Going off-grid in the city

 Elon Musk announcing the Tesla Home Battery. Image courtesy of GeekyGadgets.

Elon Musk announcing the Tesla Home Battery. Image courtesy of GeekyGadgets.

There are three utilities that conventional urban homes take advantage of: electricity, gas and water/sewage. Going completely off-grid would imply ditching all three. But primarily, when the term “off-grid” is thrown around, it addresses the electrical grid.

Electricity

It’s incredibly frustrating to open up a hydro (electricity) bill. Half the cost is for delivery and fees alone. We already pay some seriously high rates for electricity in Ontario, which are only set to skyrocket in the near-future by as much as 40%. So much of our energy is nuclear, supplied by ageing power stations and is delivered via grids and infrastructure established half a century ago. There’s no shortage of uncertainty. Sure would be nice to go completely off-grid — to smugly sigh and sit back as the politicians and utility companies mess about. 

Alas. We will be plugging in to the grid. For the following reasons:

  1. Capital costs. The grid is right at our door step and so the costs to connect are fairly minimal compared what they would be if we were to set ourselves up off-grid. If we were in the country, going off-grid would be a no-brainer, since the cost to connect would be significantly higher.
  2. Space. Even though our energy requirements will be 80-90% less than an average home, we would still require a decent-sized array of solar panels to power it. This can be tricky on a small, urban site.
  3. Storage. Solar panels only produce energy when there’s sun. But we often demand energy when there is no sun. The supply does not always keep up with the demand, and visa versa. So there has to be a storage solution. From what I understand, the storage process is inefficient— lots of energy gets lost in the process.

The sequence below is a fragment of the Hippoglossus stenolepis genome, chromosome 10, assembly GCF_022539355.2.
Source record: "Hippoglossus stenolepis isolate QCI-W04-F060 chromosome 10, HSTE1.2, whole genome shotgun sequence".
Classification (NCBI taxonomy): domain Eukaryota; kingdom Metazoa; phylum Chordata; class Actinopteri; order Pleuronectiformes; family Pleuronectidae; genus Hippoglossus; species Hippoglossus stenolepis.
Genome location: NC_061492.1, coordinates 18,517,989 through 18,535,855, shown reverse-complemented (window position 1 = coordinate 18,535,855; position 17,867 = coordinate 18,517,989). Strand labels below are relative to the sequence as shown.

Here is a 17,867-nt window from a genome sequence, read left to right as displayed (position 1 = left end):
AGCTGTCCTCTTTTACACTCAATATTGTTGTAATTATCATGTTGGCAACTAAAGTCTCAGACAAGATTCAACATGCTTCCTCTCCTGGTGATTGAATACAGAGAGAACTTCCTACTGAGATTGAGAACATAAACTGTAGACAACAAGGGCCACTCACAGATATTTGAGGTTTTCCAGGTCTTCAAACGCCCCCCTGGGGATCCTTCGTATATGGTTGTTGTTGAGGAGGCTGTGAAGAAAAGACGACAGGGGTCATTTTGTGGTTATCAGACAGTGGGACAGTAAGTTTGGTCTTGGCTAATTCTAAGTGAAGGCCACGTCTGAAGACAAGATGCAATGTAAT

Planning for the future.

There is hope that we will be able to go off-grid (or at least become partially self-sustainable) in the near future. Tesla is set to announce their home battery technology at the end of the month. We are anxiously awaiting the details. According to theverge.com

“The technology promises to store things like solar energy or potentially a mix of that and cheap electricity during off-peak hours, helping keeping state power grids balanced and trim bills by 20 to 30 percent for some customers.”

That would solve our storage issues. The space for our solar panels has been ear-marked for the roof of the garage that Mark has designed in to the master plan. The capital costs would definitely be the largest obstacle to overcome. Government incentive programs would go a long way here. 

Mark has been coveting a Tesla car since its debut. And now the Tesla house.

What about those other utilities?

Gas. We will be fossil-fuel independent. Hooray! We won’t be bringing a gas line in to our house. We won’t need gas for heat or hot water. For water, we are going with an efficient electric heat-pump hot water tank. 

Water and sewage. It just makes sense to connect to water and sewage in the city — to guarantee clean drinking water and treatment of waste water. I don’t think that the building code, nor the city, would even permit otherwise. What doesn’t make sense is that we flush our toilets and water our lawns with clean drinking water. Our house will be grey-water-ready. We don’t have the capital to get it going yet, but we don’t want to preclude it. What this means is that one day, we will be able to flush our toilets with used bath water instead of clean drinking water.

In short, we won't be going off-grid. We'll be 1/3, with a lofty potential for 2 out of 3. We’ll take it. And do everything we can to future-proof our home against rising energy prices.